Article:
Gaining a Testimony of the Do's of the Word of Wisdom

How to Cook Comfort

I’m still in the thick of the kitchen remodel, and a term paper- but my mom was requesting a polenta recipe- so I thought I would offer you this one embedded in an essay I wrote this term. Enjoy.


think you’ve seen this pic before- yes you have, clever reader. Get the more concise, and previously mentioned recipe by clicking on the photo.

Cornmeal is a proper beginning for many meals whether simple or complex. The best kind, worth seeking out exclusively and establishing as a pantry staple, is stone-ground cornmeal. This key cereal is sometimes labeled as coarse-ground polenta or grits. Cornmeal can easily be transformed by additions, just as easily as it has been renamed. Its mythic history as maize, underscores its endless possibilities on the plate.  Ancient Americans cultivated, preserved, and prepared this sacred cereal. When giving offerings to welcome newcomers to America their gift of corn was great. While it appeared simple, it was really complex. To the natives who presented it to early settlers, maize was rich with meaning. It was a connection to the land and their people: the ultimate taste of home. It still captures that flavor, not just to those who grew it first, but all those who tuck into a warm and creamy, humble bowl of maize.

Cooked cornmeal porridge is quintessentially comfort food. It was the embodiment of home to the Native Americans who knew it first, it is a foundational food to those who adopted it as their own in Northern Italy, and in the American South it is routine and ritual. Cornmeal mush, spoon bread, polenta, mamliga and grits are all really cooked cornmeal porridge by an assortment of names and slight variation of cooking. While their differences are slight, their effect is universally soothing. And with good reason, cornmeal—even good quality stone-ground cornmeal—is equally soothing to the pocketbook.

Cornmeal is economical; a bargain when a pound of organic coarse-grind cornmeal can be had for two to three dollars, and provide for several satisfying meals before the bag runs out. So naturally the thought of a soul satisfying meal at an everyman price can hardly be unappealing. I know it to be so. Reading MFK Fisher’s recipes for polenta and spoon bread in How to Cook a Wolf triggered my appetite and agreed with my head. I walked to kitchen in search of comfort. Graciously, it was there.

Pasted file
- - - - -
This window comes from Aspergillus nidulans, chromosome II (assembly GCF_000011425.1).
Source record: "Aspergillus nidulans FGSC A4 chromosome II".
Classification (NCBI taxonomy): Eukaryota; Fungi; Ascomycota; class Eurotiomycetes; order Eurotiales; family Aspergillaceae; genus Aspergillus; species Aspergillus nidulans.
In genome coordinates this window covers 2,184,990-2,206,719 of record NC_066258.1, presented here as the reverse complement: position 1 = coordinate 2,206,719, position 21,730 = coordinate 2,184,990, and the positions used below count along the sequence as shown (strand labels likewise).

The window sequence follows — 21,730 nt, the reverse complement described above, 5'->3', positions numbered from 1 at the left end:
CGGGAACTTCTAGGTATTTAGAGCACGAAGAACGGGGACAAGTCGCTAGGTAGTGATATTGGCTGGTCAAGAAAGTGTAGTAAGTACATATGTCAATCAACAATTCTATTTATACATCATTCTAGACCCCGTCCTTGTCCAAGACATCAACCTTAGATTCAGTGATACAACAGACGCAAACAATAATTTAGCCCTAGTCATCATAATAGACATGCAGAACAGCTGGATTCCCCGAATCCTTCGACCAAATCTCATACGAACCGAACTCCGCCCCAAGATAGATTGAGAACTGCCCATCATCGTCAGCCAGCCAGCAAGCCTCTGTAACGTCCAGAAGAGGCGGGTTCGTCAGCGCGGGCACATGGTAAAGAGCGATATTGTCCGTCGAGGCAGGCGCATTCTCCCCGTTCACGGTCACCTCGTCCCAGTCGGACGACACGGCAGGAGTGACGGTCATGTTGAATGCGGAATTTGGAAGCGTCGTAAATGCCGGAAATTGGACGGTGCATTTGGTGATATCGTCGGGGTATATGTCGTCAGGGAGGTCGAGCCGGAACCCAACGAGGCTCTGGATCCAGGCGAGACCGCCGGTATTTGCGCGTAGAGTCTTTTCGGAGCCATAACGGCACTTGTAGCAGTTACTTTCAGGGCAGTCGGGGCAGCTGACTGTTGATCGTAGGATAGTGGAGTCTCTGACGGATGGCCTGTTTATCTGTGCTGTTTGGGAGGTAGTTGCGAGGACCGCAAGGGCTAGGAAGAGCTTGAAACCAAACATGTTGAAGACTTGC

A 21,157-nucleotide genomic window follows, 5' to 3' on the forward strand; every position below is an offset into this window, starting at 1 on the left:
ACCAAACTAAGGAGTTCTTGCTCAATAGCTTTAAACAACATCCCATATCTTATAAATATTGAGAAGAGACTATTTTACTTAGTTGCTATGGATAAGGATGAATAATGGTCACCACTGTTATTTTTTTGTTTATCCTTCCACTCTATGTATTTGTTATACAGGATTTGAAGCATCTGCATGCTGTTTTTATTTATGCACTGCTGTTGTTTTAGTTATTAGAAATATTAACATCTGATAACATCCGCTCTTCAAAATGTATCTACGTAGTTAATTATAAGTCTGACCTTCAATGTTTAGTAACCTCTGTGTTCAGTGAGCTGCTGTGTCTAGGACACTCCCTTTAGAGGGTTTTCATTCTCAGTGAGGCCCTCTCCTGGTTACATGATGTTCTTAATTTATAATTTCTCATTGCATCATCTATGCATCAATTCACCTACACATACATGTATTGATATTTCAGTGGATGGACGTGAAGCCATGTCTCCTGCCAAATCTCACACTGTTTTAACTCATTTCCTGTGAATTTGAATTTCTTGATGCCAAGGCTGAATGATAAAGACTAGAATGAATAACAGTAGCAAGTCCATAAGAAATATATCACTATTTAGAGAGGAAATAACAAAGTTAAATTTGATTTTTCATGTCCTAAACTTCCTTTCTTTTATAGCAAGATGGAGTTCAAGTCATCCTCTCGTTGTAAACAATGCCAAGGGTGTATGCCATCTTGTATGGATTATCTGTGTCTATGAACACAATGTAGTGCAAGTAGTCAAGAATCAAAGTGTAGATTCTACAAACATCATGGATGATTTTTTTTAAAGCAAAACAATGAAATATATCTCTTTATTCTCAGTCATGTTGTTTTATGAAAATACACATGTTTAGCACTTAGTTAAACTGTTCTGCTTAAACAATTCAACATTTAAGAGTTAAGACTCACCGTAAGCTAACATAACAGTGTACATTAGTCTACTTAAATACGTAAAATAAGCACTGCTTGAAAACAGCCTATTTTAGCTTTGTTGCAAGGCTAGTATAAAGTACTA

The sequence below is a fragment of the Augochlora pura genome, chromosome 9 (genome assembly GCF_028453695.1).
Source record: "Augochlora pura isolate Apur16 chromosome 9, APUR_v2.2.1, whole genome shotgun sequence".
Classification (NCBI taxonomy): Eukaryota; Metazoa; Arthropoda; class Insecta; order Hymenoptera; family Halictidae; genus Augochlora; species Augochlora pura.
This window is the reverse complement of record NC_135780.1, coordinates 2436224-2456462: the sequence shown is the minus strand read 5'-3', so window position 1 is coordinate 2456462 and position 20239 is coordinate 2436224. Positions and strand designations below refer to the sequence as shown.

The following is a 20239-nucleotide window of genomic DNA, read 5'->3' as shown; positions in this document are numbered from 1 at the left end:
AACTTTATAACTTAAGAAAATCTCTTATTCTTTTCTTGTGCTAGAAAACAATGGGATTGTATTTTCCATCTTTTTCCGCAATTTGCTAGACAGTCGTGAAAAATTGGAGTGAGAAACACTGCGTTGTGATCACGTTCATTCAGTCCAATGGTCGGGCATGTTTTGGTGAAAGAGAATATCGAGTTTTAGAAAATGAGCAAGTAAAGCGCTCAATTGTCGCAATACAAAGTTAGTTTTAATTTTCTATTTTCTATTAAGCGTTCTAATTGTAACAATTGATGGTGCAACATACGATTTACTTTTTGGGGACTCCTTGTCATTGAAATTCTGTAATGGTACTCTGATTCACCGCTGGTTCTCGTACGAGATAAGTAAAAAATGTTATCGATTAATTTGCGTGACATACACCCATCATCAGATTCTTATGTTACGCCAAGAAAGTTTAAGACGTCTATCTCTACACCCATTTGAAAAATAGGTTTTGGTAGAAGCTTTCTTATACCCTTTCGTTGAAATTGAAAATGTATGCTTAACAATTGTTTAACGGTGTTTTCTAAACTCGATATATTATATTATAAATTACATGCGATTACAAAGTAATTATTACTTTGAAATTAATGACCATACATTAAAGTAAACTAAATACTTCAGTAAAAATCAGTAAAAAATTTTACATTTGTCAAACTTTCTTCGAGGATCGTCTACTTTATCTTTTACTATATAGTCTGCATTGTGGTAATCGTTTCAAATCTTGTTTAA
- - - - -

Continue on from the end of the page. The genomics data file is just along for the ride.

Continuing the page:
My pantry supply of the staple was ample—I had polenta in my near cooking future. Take a measure of cornmeal, and whisk into a large saucepot filled with four measures of salted water. Stir, heat, cover, and repeat until the slurry sets into a thick, pourable gold. Stir in a pat or so of butter, according to your desire and generosity. Dress with a robust tomato sauce, or to nestle a slowly braised osso bucco if the opportunity presents itself. (I particularly like the pairing of spicy, pan-seared sausages and grapes in a balsamic reduction against a mellow, creamy polenta.) Yet, really a simple dusting of nutty Parmesan or a chunk of pungent Gorganzola is often just enough gilding for the lily. Perfectly cooked polenta is perfection: simple enough, yet simply sublime when cooked properly.  But I headed in another direction.

The supply of milk in my refrigerator was more liberal than my stores of cornmeal, and something had to be done about it. Grits it was. Like its Italian cousin, Southern-style grits are a stove top affair, but typically enriched with milk, rather than water alone. Unlike most polenta recipes that are geared toward savory toppings, sweet things have been welcomed to stir into warm bowls of morning mush. A bit of butter and maple syrup, sorghum or molasses greet morning bowls of comfort as readily as crisp cooked bacon, crumbled cheese and roasted chilies. I hold affection for each of them, but know how readily cornmeal porridge plays background to a variety of flavors outside for the usual fare. On this occasion I ventured outside the usual standards of toppings and technique.

I like to brave the risk of lumps by reversing the order of operation; first toast the cornmeal in a dry saucepot over medium heat, and then when the warm fragrance of the grains begins to fill the air, I slowly pour the milk into the pot while furiously whisking it all together. The risk is rewarded as cornmeal takes on additional flavor depth from the initial toasting. I then finish the process with unusual flourish: I swirl almond butter or meal and freckle the grits. Then garnish with blueberries. Winter is hardly an excuse to pay exorbitant amounts for a carton of blueberries that are in season several thousand miles south of the equator; rummage the freezer. Add the frozen jewels directly or make a quick sauce of them with a bit of lemon and honey. Swirl them in vigorously and turn the contents of your bowl violet or dot gently, as you wish. Finish with a bob of crème fraiche or a splash of sweet cream. Eat immediately.

Yes, you could wait to eat your grits, polenta, spoon bread, mush or whatever name you call your cornmeal porridge by—but if don’t, you won’t be sorry. You can unlock the secret second life of cooked cornmeal. The once pourable, spoon-able creation solidifies as it cools. Slice the cornmeal loaf and serve it in its elegant molded shape. Or crisp cook it in skillet with a bit of oil or butter and what was once a simple solitary texture takes on a second. Cook both sides of the slice in the hot fat, making the exterior irresistibly crunchy and sealing in the creamy goodness of the swollen cornmeal grains inside. Perfection. Top your new work of art as you please. Serve and be soothed, immediately.

One Comment

  1. Sounds yummy!